Bramwell’s Lunch Beat: No Agreement – Yet – on Lease Accounting Standard
IRS employee took home data on 20,000 workers at agency
The IRS announced yesterday via a statement that an employee of the agency took home a computer thumb drive containing unencrypted data on 20,000 fellow workers, Richard Rubin of Bloomberg reported yesterday.
However, the IRS noted its systems that hold personal data on hundreds of millions of Americans weren’t breached.
“This incident is a powerful reminder to all of us that we must do everything we can to protect sensitive data – whether it involves our fellow employees or taxpayers,” IRS Commissioner John Koskinen said in a message to employees, according to the article. “This was not a problem with our network or systems, but rather an isolated incident.”
Koskinen added that IRS officials were told of the breach “a few days ago.” The agency is contacting the current and former employees involved, almost all of whom worked in Pennsylvania, Delaware, and New Jersey, according to Rubin. The information dates to 2007, before the IRS started using automatic encryption.
The Social Security numbers, names, and addresses of employees and contract workers were potentially accessible online because the thumb drive was plugged into the employee’s “unsecure home network,” according to Koskinen’s message.
The IRS said it’s working with the Treasury Inspector General for Tax Administration (TIGTA) to investigate the incident.
Rule makers still split on lease accounting
The Financial Accounting Standards Board (FASB) and the International Accounting Standards Board (IASB) are currently meeting for the second time in as many days to discuss a joint standard for lease accounting.
The boards aim to issue a final standard later this year that would move about $2 trillion dollars of lease obligations onto corporate balance sheets. But according to Emily Chasan, senior editor of the Wall Street Journal’s CFO Journal, they are still split on the fundamental model companies should use to measure those liabilities.
Chasan reported yesterday the FASB and the IASB remained divided during their meeting Tuesday morning on whether to restrict companies to one method to account for leases, or to let them choose between two.
“We have been struggling with this standard for many years,” IASB Chairman Hans Hoogervorst said during Tuesday’s meeting in Norwalk, Connecticut, according to the article. “There is no simple answer.”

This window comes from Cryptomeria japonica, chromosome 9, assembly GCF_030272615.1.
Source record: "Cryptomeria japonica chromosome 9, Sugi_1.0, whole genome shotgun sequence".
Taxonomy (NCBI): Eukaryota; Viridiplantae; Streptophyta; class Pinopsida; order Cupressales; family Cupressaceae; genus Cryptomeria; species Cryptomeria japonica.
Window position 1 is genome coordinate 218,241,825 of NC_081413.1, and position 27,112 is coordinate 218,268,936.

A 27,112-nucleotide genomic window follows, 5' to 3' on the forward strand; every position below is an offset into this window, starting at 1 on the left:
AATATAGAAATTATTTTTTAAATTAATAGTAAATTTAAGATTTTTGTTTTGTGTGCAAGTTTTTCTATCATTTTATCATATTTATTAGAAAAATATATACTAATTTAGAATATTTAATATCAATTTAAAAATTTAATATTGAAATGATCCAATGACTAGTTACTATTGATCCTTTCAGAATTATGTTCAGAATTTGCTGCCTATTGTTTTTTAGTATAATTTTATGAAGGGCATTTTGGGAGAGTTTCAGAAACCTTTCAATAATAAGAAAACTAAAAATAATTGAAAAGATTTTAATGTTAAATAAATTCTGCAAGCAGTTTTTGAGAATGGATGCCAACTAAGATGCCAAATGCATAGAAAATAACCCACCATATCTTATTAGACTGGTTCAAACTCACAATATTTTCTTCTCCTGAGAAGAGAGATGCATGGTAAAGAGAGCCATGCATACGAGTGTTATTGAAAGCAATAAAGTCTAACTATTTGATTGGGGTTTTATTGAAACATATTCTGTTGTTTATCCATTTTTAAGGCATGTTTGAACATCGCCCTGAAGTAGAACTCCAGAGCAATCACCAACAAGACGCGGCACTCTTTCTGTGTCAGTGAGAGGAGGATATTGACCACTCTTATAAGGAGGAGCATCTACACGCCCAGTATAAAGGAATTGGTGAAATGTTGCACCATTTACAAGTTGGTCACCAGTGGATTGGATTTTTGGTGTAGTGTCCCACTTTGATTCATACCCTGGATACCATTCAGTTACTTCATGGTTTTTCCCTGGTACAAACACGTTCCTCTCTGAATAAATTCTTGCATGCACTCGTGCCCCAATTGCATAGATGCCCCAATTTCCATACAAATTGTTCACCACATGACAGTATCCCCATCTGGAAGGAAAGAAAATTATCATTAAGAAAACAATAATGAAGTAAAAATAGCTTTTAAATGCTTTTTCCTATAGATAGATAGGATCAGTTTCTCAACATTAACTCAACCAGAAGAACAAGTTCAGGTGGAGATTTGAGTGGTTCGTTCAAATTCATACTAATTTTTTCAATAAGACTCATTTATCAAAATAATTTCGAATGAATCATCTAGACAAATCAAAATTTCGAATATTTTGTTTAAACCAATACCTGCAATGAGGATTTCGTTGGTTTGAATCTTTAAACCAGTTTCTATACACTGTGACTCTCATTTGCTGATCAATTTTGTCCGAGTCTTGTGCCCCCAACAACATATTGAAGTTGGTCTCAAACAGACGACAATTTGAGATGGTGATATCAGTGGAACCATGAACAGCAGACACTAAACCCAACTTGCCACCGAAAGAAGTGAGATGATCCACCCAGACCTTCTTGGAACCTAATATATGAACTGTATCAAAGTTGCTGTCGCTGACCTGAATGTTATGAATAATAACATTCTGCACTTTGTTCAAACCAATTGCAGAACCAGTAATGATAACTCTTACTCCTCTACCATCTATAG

Since 2005, the US Securities and Exchange Commission (SEC) has recommended an overhaul of lease accounting because large off-the-books lease obligations can obscure a company’s true finances.
Tax experts: Brace for health-law tumult
Tax experts believe headaches over the Affordable Care Act are likely to grow in the coming year as tens of millions of Americans face the task of establishing that they have insurance coverage to avoid paying penalties, John D. McKinnon of the Wall Street Journal wrote today.
“We believe it's going to create massive confusion,” said Mark Ciaramitaro, vice president of health care enrollment services for H&R Block, according to the article. “There's so much now that confuses people. We think it gets much worse next tax season.”
Perhaps the biggest problem is a lack of public understanding of the complex and frequently changing program, tax experts say. They expect that to be compounded by a misunderstanding of the penalties, as many don't realize they could pay more than the minimum $95 for not having insurance, the article stated.
“But the potential for confusion about the law is feeding speculation among some tax experts that the [Obama] administration might end up waiving the individual mandate penalty for 2014, or minimizing its impact by granting widespread exemptions,” McKinnon wrote.
Report: Dem tax plan would help millions
According to a new study from the Brookings Institute, Democratic proposals to expand the Earned Income Tax Credit (EITC) would help roughly 15 million taxpayers, Bernie Becker of The Hill reported yesterday.
Proposals from the White House and Democratic lawmakers like Senate Majority Whip Dick Durbin (D-IL), Senator Sherrod Brown (D-OH), and Representative Richard Neal (D-MA) would allow certain workers without children to start claiming the credit when they’re 21, instead of the current 25, the article stated.
The proposals would also increase the maximum amount of credit that workers who don’t have children, or don't have custody of their children, can receive.
“According to Brookings, the White House proposal would benefit just over 14 million taxpayers, while the congressional measures would help 15.2 million, with many of those workers coming from fields like retail and food service,” Becker wrote.
“The Brookings study, authored by Elizabeth Kneebone and Jane Williams, adds that the White House proposal could double the number of eligible EITC filers without children in 15 states, and that roughly six in 10 of the taxpayers benefiting from the proposals would come from the country’s top 100 metro areas.”
Autonomy’s founder defends company’s accounting
Mike Lynch, the former chief executive of UK software maker Autonomy Corp., defended his former company's accounting yesterday in an open letter to shareholders of Hewlett-Packard Co. (H-P) ahead of H-P’s annual shareholder meeting, Lisa Fleisher of the Wall Street Journal reported.